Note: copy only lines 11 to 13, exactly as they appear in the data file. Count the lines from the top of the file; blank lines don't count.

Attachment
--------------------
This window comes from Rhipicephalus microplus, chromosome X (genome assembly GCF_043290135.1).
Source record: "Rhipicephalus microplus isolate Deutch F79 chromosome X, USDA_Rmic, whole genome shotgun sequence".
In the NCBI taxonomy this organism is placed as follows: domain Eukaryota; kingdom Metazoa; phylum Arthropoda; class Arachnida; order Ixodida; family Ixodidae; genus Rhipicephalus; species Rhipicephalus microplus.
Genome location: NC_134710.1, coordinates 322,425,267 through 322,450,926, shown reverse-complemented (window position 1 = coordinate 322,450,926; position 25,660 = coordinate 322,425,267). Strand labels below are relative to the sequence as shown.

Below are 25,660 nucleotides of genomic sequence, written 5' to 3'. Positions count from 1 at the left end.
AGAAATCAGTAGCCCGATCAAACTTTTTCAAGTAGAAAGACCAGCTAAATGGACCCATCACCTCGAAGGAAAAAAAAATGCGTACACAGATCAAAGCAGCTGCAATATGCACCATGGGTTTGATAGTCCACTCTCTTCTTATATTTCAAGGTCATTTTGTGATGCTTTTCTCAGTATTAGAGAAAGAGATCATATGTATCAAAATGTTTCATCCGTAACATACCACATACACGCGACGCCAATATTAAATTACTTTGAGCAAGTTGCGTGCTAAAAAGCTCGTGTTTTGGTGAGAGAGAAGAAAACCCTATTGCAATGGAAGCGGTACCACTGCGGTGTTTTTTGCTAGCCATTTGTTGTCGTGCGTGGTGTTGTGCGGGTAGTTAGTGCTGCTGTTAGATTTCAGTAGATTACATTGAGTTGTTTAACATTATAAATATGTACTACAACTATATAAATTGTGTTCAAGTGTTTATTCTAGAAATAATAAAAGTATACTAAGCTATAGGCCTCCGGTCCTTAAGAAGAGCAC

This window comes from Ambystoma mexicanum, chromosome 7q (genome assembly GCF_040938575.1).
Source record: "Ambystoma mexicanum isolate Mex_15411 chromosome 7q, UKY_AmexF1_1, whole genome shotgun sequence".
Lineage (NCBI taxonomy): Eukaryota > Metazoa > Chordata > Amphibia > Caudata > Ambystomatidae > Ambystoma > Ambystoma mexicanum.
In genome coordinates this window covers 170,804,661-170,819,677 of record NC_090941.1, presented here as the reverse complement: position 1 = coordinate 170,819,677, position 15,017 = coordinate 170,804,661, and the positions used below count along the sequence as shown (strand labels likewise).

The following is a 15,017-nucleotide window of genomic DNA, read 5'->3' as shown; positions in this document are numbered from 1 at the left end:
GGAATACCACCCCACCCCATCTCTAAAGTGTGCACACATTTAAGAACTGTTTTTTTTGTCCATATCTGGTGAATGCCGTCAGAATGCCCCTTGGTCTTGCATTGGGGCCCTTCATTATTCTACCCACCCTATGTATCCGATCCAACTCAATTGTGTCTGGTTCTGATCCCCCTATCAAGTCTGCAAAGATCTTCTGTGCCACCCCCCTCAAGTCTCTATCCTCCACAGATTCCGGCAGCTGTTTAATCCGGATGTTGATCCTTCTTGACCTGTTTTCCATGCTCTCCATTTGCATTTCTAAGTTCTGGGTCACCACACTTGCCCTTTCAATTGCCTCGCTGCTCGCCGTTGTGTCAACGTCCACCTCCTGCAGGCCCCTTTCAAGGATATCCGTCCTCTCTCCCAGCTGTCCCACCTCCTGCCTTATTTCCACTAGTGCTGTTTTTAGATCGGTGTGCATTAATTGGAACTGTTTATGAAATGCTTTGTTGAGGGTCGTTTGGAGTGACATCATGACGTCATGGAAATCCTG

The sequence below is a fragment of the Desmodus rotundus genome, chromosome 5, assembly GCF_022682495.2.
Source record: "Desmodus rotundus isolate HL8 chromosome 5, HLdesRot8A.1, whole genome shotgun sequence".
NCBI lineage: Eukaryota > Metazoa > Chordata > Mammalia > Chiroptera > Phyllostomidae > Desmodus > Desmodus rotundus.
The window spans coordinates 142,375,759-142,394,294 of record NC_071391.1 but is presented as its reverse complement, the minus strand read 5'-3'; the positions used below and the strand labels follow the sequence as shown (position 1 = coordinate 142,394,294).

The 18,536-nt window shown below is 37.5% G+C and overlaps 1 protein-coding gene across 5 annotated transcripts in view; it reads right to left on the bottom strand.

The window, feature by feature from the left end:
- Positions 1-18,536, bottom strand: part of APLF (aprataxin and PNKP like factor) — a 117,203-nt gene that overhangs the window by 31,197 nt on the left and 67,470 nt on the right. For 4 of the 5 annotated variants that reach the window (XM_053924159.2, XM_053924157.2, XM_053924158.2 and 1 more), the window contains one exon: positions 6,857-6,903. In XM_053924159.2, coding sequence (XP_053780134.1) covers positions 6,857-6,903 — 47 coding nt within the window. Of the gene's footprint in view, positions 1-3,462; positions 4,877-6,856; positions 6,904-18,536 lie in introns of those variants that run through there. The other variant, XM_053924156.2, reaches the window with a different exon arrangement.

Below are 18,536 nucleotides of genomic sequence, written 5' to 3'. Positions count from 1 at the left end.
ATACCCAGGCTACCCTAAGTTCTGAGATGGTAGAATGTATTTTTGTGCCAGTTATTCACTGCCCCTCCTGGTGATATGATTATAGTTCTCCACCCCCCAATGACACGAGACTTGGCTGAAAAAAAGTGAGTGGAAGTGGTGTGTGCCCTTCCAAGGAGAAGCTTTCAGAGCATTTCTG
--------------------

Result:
The following is a 15,017-nucleotide window of genomic DNA, read 5'->3' as shown; positions in this document are numbered from 1 at the left end:
GGAATACCACCCCACCCCATCTCTAAAGTGTGCACACATTTAAGAACTGTTTTTTTTGTCCATATCTGGTGAATGCCGTCAGAATGCCCCTTGGTCTTGCATTGGGGCCCTTCATTATTCTACCCACCCTATGTATCCGATCCAACTCAATTGTGTCTGGTTCTGATCCCCCTATCAAGTCTGCAAAGATCTTCTGTGCCACCCCCCTCAAGTCTCTATCCTCCACAGATTCCGGCAGCTGTTTAATCCGGATGTTGATCCTTCTTGACCTGTTTTCCATGCTCTCCATTTGCATTTCTAAGTTCTGGGTCACCACACTTGCCCTTTCAATTGCCTCGCTGCTCGCCGTTGTGTCAACGTCCACCTCCTGCAGGCCCCTTTCAAGGATATCCGTCCTCTCTCCCAGCTGTCCCACCTCCTGCCTTATTTCCACTAGTGCTGTTTTTAGATCGGTGTGCATTAATTGGAACTGTTTATGAAATGCTTTGTTGAGGGTCGTTTGGAGTGACATCATGACGTCATGGAAATCCTG

The sequence below is a fragment of the Desmodus rotundus genome, chromosome 5, assembly GCF_022682495.2.